With Opera’s market share hovering around 1%, you might think that the Scandinavian browser’s developers would be feeling a little down. That doesn’t seem to be the case, as DailyTech has posted a lengthy interview with Jon S. von Tetzchner, the founder of Opera Software, and in it the Norseman seems as enthusiastic as ever about Opera’s prospects.
When asked about what makes Opera competitive, he responds “speed,” clarifying that he doesn’t just mean the software’s speed, but also the speed with which the user is able to accomplish things using the browser. He refers specifically to Opera’s mouse gestures, password wand, and the “Quick find” history-searching function as helping users browse faster.
Of the competition, he says “We believe in giving users the tools they need. Outside of add-ons, Chrome, Firefox and IE all think the browser should get out of your way. We continually add and refine features to make browsing more productive, organized and efficient.”
He also discusses Opera’s strong showing in the mobile market, its relationship with Nintendo, and his thoughts on how Chrome is actually growing Opera’s market share.
If you’ve ever used or considered Opera, the interview is definitely worth a read, so check it out and let us know what you think.
Never ones to shy away from an uphill battle, Microsoft has recently been taking new steps to combat software piracy in China. They’ve launched a program, euphemistically called “Windows Genuine Advantage,” which blacks out users' screens if it discovers that they’re running pirated Microsoft software.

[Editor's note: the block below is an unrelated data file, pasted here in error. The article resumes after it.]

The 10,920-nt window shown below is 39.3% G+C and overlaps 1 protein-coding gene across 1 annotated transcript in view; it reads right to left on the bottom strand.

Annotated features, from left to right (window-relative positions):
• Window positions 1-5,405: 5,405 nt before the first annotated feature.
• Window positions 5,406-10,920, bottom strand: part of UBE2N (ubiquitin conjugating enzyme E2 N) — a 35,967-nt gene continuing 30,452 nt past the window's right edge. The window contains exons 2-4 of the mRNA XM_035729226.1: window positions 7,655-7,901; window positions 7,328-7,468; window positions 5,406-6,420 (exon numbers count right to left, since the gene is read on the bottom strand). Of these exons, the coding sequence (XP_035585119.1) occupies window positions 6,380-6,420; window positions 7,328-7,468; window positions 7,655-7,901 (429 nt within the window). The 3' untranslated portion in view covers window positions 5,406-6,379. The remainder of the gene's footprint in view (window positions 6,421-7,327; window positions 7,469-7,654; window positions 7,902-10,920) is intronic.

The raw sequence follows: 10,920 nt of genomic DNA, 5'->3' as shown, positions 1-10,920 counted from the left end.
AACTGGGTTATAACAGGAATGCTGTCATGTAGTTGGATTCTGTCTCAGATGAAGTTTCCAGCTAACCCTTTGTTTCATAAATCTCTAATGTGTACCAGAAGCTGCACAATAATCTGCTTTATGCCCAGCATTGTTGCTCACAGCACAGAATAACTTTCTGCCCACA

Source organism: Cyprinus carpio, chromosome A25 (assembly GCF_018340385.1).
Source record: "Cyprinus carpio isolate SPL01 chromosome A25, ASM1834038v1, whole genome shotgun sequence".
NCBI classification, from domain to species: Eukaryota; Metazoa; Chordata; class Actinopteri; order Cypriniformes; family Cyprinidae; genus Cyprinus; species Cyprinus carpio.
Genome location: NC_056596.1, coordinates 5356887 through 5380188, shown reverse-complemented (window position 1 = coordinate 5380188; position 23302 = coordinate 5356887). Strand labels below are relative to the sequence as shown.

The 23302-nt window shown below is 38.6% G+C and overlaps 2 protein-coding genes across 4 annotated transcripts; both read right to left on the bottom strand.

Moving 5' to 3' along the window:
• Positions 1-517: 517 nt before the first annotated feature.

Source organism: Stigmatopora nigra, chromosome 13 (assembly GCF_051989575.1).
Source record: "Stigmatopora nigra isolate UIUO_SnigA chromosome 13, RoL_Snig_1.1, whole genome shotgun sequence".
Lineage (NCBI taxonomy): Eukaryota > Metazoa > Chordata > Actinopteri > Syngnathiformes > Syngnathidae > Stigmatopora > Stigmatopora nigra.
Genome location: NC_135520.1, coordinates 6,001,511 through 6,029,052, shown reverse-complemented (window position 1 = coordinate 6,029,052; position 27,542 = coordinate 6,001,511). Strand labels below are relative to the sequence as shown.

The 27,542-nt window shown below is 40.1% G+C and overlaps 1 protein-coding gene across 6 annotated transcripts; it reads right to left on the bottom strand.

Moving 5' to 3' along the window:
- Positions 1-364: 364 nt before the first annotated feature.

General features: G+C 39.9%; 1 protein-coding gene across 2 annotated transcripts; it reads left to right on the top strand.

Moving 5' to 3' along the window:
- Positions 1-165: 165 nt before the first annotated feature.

In China, a country where a large majority of computers are running pirated software, this move has, predictably, caused quite an uproar.
The China Daily quoted Dong Zhengwei, a lawyer, as saying “[Microsoft is] the biggest hacker in China with its intrusion into users’ computer systems without their agreement or any judicial authority … I respect the right of Microsoft to protect its intellectual property, but … They should target producers and sellers of fake software, not users.”
The quote references the fact that in China, a lot of the software sold commercially is actually pirated, meaning that users might be at risk of a blackout without even knowing it.
Is Microsoft just protecting their IP, or have they gone too far? Let us know after the jump.
Out with the old and in with the new. That's what Intel's doing with its Xeon server line of processors, as the chip maker announced in a product change notification (PCN) to customers that it plans to phase out 31 different retail boxed dual- and quad-core Xeons built around the Core architecture on a 65nm manufacturing process as it transitions to 45nm.
Specifically, six Woodcrest dual-core Xeons (5120, 5150, LV5148, 5110, 5130, 5140, 5160) and nine Cloverton quad-core Xeons (E5310, E5320, L5320, E5335, L5335, E5345, X5365, X5355) are getting the axe, in addition to variations in each lineup to bring the total up to 31, TGDaily reports.
Once supply of the boxed versions run out, customers will no longer be able to order the 65nm chips though tray units will still be made available, albeit with a shorter warranty through the reseller and without a bundled heatsink/fan.